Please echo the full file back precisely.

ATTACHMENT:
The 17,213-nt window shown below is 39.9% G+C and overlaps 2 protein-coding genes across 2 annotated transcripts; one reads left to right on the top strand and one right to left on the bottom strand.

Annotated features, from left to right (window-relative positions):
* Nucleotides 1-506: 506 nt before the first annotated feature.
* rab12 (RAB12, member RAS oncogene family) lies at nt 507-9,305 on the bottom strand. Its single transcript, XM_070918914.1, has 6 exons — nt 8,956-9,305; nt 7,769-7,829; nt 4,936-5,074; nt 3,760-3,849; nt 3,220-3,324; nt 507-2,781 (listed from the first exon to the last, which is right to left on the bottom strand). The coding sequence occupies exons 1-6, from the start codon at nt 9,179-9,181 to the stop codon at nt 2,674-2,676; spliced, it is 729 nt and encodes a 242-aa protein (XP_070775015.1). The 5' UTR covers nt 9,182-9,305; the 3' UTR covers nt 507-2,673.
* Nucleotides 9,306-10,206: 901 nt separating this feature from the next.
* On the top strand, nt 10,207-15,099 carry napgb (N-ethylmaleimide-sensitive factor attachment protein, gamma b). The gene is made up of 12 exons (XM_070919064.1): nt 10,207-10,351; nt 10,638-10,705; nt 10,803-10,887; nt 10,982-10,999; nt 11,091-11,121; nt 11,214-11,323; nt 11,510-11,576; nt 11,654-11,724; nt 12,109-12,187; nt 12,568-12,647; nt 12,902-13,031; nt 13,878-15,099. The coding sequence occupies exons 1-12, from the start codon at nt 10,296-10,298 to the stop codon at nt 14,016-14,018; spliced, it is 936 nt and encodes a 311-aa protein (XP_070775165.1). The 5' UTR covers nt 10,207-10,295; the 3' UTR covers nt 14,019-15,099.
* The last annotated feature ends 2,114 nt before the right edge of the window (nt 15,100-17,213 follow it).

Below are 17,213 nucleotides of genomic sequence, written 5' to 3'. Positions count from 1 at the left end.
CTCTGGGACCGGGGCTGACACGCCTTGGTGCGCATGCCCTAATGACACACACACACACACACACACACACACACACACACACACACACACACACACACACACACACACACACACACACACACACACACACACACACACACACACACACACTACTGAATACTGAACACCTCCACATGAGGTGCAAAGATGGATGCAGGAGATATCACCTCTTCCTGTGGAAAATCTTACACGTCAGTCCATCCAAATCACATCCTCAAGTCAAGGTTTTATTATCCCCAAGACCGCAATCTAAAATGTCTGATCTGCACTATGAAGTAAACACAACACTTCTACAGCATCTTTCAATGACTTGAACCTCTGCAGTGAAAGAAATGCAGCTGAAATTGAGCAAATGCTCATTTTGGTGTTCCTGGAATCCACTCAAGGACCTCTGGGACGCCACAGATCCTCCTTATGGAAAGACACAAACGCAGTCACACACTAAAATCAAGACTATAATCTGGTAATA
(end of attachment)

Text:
The 17,213-nt window shown below is 39.9% G+C and overlaps 2 protein-coding genes across 2 annotated transcripts; one reads left to right on the top strand and one right to left on the bottom strand.

Annotated features, from left to right (window-relative positions):
* Nucleotides 1-506: 506 nt before the first annotated feature.
* rab12 (RAB12, member RAS oncogene family) lies at nt 507-9,305 on the bottom strand. Its single transcript, XM_070918914.1, has 6 exons — nt 8,956-9,305; nt 7,769-7,829; nt 4,936-5,074; nt 3,760-3,849; nt 3,220-3,324; nt 507-2,781 (listed from the first exon to the last, which is right to left on the bottom strand). The coding sequence occupies exons 1-6, from the start codon at nt 9,179-9,181 to the stop codon at nt 2,674-2,676; spliced, it is 729 nt and encodes a 242-aa protein (XP_070775015.1). The 5' UTR covers nt 9,182-9,305; the 3' UTR covers nt 507-2,673.
* Nucleotides 9,306-10,206: 901 nt separating this feature from the next.
* On the top strand, nt 10,207-15,099 carry napgb (N-ethylmaleimide-sensitive factor attachment protein, gamma b). The gene is made up of 12 exons (XM_070919064.1): nt 10,207-10,351; nt 10,638-10,705; nt 10,803-10,887; nt 10,982-10,999; nt 11,091-11,121; nt 11,214-11,323; nt 11,510-11,576; nt 11,654-11,724; nt 12,109-12,187; nt 12,568-12,647; nt 12,902-13,031; nt 13,878-15,099. The coding sequence occupies exons 1-12, from the start codon at nt 10,296-10,298 to the stop codon at nt 14,016-14,018; spliced, it is 936 nt and encodes a 311-aa protein (XP_070775165.1). The 5' UTR covers nt 10,207-10,295; the 3' UTR covers nt 14,019-15,099.
* The last annotated feature ends 2,114 nt before the right edge of the window (nt 15,100-17,213 follow it).

Below are 17,213 nucleotides of genomic sequence, written 5' to 3'. Positions count from 1 at the left end.
CTCTGGGACCGGGGCTGACACGCCTTGGTGCGCATGCCCTAATGACACACACACACACACACACACACACACACACACACACACACACACACACACACACACACACACACACACACACACACACACACACACACACACACACACACACACTACTGAATACTGAACACCTCCACATGAGGTGCAAAGATGGATGCAGGAGATATCACCTCTTCCTGTGGAAAATCTTACACGTCAGTCCATCCAAATCACATCCTCAAGTCAAGGTTTTATTATCCCCAAGACCGCAATCTAAAATGTCTGATCTGCACTATGAAGTAAACACAACACTTCTACAGCATCTTTCAATGACTTGAACCTCTGCAGTGAAAGAAATGCAGCTGAAATTGAGCAAATGCTCATTTTGGTGTTCCTGGAATCCACTCAAGGACCTCTGGGACGCCACAGATCCTCCTTATGGAAAGACACAAACGCAGTCACACACTAAAATCAAGACTATAATCTGGTAATA